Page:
I’m no stranger to quantitative research, having spent the past 7 years in various capacities using data to help managers make important decisions. I love seeing how the combination of the right research question, data, and targeted analysis can uncover a completely unexpected finding that changes the direction of an initiative, campaign, or upends an established hypothesis. It’s even more gratifying to work on projects with so many different applications, from learning how Sesame Street programming helps young children learn in a developing country to mapping how the population in an upmarket neighborhood has changed over time and investigating the drivers behind it. I feel way too fortunate that I get to spend my days (and the occasional night) learning about people and their habits, motivations, triggers, emotions, and relationships. I used to tell myself that I “understand” people, but I continue to be surprised and have my assumptions overturned, so I’ve learned to approach every new project with a fresh perspective and no expectations.
While Gradient already has an impressive lineup of brainpower and fascinating clients, I hope to draw upon my diverse experience in emerging markets where the growing consumer class is not well understood. Thanks to mobile phones, the marketing tools and mediums available to emerging markets are not drastically different from those of more established economies. That said, the way in which marketers appeal to this new wave of consumers requires foregoing all prior assumptions and investing in extensive formative research to appreciate the values of a new culture before you can even begin to think about analyzing a dataset. I’d like to help Gradient glue together the cultural context and high-level analytics to ultimately produce analyses that are statistically rigorous but not blind to their surroundings. I’m also a lover of maps (see below) and commonly think the best way to make a point that nobody can refute is to toss your arguments on a map. Too often we overlook the importance of spatial relationships and how our environments affect us. There are many promising applications of spatial analysis that I’d love to incorporate into Gradient’s standard methodology, such as analyzing the performance of our predictive models by ZIP code or neighborhood.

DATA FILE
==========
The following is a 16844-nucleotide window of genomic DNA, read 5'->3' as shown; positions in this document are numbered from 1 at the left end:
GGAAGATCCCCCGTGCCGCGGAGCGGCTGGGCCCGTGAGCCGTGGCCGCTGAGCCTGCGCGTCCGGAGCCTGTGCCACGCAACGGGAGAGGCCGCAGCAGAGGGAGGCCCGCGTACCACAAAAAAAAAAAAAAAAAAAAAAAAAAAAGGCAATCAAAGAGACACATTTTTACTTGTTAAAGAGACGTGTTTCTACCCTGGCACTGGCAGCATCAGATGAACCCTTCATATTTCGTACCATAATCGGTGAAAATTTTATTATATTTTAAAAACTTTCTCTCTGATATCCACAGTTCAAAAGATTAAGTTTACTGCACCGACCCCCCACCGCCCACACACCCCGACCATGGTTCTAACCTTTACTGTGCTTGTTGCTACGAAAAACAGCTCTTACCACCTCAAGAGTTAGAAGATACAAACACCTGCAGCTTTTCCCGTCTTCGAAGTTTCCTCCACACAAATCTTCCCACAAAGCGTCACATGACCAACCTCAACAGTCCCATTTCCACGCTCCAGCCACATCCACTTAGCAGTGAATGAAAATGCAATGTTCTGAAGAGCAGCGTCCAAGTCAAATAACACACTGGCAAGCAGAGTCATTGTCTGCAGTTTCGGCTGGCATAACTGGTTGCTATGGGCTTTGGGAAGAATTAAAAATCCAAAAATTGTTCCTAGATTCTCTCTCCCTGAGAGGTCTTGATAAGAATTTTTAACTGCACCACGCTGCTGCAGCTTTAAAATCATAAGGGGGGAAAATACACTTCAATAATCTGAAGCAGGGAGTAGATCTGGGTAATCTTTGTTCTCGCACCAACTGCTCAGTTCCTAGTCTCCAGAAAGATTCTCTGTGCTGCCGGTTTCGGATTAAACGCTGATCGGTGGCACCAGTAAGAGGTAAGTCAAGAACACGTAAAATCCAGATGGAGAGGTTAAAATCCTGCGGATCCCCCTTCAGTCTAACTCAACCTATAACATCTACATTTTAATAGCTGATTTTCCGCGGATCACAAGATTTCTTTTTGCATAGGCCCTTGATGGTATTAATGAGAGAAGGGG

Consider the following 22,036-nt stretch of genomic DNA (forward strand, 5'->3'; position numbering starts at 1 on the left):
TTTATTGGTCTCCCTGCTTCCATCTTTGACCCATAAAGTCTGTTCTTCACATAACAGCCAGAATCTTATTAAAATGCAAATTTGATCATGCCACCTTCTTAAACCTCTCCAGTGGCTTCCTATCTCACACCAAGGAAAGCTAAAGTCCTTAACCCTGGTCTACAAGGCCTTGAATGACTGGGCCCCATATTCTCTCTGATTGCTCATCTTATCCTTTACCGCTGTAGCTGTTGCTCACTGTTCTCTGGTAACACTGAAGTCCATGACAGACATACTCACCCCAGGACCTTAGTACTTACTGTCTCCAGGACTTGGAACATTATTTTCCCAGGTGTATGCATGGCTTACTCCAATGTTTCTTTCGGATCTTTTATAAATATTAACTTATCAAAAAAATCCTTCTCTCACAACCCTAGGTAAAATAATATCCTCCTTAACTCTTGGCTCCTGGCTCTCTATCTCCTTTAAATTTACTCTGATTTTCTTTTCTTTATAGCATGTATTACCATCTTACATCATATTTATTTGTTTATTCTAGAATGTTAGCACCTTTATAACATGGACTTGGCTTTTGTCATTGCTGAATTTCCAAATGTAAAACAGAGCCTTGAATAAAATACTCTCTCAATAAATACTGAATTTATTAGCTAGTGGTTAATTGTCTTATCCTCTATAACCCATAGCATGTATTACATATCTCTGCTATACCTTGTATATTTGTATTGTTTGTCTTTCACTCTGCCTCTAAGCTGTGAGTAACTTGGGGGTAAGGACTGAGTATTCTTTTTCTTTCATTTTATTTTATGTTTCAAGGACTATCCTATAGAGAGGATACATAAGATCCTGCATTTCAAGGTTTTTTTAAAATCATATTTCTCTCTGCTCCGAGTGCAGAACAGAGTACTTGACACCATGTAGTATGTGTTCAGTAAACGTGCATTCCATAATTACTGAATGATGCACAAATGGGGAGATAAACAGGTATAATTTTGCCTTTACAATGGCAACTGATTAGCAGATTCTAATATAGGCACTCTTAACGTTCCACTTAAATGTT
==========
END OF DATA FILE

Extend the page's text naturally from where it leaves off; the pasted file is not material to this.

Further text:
I feel quite fortunate that my professional and personal interests align quite nicely, which is a good thing, right? I’m a super adventurous traveler. I’ll go anywhere — the more far-flung, bizarre, unheard-of place the better. I’ve been to more than 40 countries and enjoyed (with one exception) every single one — you can ask me which one over a beer. When I travel, I’ll eat or drink anything and prefer to spend at least one full day with no map (which is hard for me!) and just a good pair of walking shoes to truly get a sense of a new place. My ideal Saturday is one spent exploring a city on foot with no itinerary or objective.
I just graduated from The University of Pennsylvania with a MS in Spatial Analytics, which might sound like years of misery for some, but was as close to academic heaven as I could get. Full disclosure: I really like maps, I can’t get enough of them. So much so that I have a designated map wall at home and have spent enough time staring at satellite imagery that I can recognize the footprint of pretty much every major city in the world. Thankfully everyone at Gradient embraces nerdiness, so I can be open about my strange obsessions. At Gradient, we all have them, I assure you!